The newly remastered 224-minute director's cut (presented without interruption on the disc labeled "Movie") looks absolutely beautiful in 1080p/VC-1, encoded from a 2k-scan of original 16mm film elements, and enhanced for 16x9 with the film's original variable aspect ratios of 1.85 and 2.20 fully preserved. (It's worth noting that the video specs listed on the plastic outer box-sleeve indicate a 2.4:1 ratio, while most sources list the widescreen images as being in 2.20:1, so this is possibly a typographical error.) Black levels are superb throughout, and the film's color palette appears to be more accurate than ever before, with a vivid display of colors (especially in the clothing of festival attendees and performers) that are utterly devoid of the fuzziness and/or blooming that plagued the notoriously awful VHS releases of the past. And while 'Woodstock' can only benefit from high-def to a limited degree (given the limitations of the source material), it's safe to say that this Blu-ray release presents 'Woodstock' in its best-ever condition, from image clarity and definition to authentic preservation of color.
On the "extras" disc of bonus features, video specs run the gamut from 1080p (for the previously unseen concert footage) to 1080i high def and 480i or 480p standard-def, depending on the source material.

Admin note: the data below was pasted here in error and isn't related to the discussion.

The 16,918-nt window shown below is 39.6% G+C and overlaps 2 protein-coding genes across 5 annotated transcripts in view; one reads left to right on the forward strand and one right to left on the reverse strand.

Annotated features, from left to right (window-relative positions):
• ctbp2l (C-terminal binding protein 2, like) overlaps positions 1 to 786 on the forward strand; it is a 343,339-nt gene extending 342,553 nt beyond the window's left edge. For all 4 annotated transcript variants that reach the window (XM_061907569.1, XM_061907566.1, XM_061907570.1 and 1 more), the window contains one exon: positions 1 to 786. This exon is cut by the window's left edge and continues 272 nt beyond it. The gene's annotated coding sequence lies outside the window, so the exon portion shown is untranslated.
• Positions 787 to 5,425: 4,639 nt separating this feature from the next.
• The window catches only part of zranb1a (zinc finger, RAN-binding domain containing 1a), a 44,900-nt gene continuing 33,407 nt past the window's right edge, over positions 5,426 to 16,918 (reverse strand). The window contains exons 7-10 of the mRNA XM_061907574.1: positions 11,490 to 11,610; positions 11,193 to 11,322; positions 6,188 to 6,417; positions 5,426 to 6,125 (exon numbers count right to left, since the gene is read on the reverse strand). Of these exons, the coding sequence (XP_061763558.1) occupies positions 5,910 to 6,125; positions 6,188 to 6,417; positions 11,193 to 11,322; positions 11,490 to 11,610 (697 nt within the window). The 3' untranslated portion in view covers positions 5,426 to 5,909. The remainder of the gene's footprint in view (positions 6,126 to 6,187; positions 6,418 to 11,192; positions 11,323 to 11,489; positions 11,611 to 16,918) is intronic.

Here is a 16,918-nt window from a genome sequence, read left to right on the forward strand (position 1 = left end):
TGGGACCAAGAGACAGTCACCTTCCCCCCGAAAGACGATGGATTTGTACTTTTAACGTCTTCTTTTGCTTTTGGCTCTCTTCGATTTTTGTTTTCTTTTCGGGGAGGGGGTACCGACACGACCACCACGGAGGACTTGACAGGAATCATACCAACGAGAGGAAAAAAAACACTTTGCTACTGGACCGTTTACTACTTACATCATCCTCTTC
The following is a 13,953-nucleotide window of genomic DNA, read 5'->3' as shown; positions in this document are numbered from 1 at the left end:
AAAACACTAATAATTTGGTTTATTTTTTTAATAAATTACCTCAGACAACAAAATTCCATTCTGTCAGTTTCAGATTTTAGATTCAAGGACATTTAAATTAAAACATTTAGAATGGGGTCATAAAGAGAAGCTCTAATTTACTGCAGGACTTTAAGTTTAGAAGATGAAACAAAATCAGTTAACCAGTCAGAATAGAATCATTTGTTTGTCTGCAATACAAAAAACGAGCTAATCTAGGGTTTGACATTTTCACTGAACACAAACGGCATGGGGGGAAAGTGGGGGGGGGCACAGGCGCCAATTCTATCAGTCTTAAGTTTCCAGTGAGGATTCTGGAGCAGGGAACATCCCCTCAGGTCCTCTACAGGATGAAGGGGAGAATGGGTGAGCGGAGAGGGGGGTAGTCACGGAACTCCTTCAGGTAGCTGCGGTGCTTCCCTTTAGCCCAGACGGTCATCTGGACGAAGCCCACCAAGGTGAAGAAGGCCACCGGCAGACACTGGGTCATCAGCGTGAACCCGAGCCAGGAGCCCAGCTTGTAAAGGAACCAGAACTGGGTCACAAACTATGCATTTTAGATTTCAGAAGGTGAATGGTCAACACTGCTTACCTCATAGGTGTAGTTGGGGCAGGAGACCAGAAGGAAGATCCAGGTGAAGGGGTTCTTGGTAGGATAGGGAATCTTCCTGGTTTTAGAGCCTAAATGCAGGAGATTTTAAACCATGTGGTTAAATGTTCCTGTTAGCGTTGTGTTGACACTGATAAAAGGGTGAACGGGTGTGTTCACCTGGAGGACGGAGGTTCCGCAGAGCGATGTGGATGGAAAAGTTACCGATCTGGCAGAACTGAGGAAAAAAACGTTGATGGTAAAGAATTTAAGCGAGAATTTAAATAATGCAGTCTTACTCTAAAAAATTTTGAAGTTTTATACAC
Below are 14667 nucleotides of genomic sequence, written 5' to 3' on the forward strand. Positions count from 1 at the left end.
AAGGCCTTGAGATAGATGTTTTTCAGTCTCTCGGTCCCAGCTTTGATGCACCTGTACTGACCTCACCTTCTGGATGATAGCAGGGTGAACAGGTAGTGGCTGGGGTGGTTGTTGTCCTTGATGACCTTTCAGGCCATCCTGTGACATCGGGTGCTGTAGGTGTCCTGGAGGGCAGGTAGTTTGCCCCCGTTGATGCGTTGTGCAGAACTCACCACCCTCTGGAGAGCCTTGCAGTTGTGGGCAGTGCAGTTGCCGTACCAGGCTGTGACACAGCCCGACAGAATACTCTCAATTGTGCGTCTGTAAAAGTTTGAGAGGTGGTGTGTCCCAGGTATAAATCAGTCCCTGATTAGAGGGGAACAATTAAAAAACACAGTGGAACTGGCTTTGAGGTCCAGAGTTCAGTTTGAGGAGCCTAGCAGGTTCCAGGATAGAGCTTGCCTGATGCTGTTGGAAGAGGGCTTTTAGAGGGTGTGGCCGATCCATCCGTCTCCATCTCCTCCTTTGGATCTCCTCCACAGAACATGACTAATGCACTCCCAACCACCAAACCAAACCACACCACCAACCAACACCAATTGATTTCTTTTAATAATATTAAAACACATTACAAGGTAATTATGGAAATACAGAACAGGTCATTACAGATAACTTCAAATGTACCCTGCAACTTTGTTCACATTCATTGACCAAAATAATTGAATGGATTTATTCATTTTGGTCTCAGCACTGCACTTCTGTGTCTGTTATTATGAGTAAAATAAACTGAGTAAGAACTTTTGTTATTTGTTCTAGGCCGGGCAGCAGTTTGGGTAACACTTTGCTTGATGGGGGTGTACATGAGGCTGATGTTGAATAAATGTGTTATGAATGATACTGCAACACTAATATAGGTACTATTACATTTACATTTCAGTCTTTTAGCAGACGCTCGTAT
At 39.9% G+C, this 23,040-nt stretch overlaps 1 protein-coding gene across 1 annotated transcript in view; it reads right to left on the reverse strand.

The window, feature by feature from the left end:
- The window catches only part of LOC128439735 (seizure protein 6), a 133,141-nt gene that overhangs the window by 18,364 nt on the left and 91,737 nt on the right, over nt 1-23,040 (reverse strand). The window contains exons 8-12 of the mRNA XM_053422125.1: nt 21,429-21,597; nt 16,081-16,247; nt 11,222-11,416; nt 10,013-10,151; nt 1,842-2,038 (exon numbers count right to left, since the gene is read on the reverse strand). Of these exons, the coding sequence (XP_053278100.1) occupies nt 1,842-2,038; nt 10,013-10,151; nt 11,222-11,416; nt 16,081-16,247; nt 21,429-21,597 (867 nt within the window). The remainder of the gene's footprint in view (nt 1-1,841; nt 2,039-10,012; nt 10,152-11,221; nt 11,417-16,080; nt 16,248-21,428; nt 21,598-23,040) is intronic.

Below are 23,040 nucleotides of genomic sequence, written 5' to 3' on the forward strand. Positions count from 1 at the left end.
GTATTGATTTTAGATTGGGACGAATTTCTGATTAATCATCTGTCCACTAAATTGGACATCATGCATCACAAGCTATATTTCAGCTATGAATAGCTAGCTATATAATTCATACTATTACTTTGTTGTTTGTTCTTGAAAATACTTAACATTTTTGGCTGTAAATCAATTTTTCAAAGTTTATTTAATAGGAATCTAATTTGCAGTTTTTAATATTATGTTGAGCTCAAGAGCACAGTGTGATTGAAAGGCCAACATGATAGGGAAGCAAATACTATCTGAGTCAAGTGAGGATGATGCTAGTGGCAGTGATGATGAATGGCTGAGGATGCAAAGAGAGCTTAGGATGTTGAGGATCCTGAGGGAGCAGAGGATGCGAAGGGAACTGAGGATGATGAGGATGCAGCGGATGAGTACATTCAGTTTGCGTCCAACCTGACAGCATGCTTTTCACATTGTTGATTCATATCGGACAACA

Once again, it's somewhat miraculous that 'Woodstock' sounds as good as it does, given the challenge of recording the three-day event with analog 8-track equipment (or more accurately 7-track, since the 8th track was devoted to the electronic synch-track for the 16mm-cameras). On Blu-ray, the film's award-winning soundtrack has been masterfully converted to a Dolby TrueHD 5.1-channel lossless mix, with the other option being Dolby Digital 5.1. Considering the variable quality of the original 8-track recordings (due to different microphone set-ups, band configurations etc.) the resulting sound is surprisingly robust and accurate, with musical performances well-balanced on the front and center channels, and audience noise and atmospheric ambience subtly preserved in the rear-channel surrounds. Even when you account for the technical shortcomings of the original recordings, the overall effect is very pleasing, since it more closely approximates the sonic quality of an outdoor concert.
Exclusive to this Blu-ray release (and presented under the menu heading "Woodstock: Untold Stories") is the option to customize a personal playlist using 18 never-before-seen concert performances (all remastered in 1080p and Dolby Digital 5.1) that are included on the "Extras" disc. Several of these are previously unseen performances by musicians who appeared in 'Woodstock' (Joan Baez, Santana, Canned Heat, The Who, Joe Cocker, and more) while others (Paul Butterfield, Johnny Winter, Mountain, and the Grateful Dead) were cut from the original film entirely, so their Woodstock presence is being seen here for the very first time. Using an easily navigated menu, users can arrange these 18 songs in any order they prefer, and the customizable playlist can be reset and re-organized at any time. These 18 performances total a little over two hours (using the "Play All" option), and the Grateful Dead's "Turn on Your Love Light" is a marathon jam lasting just under 38 minutes!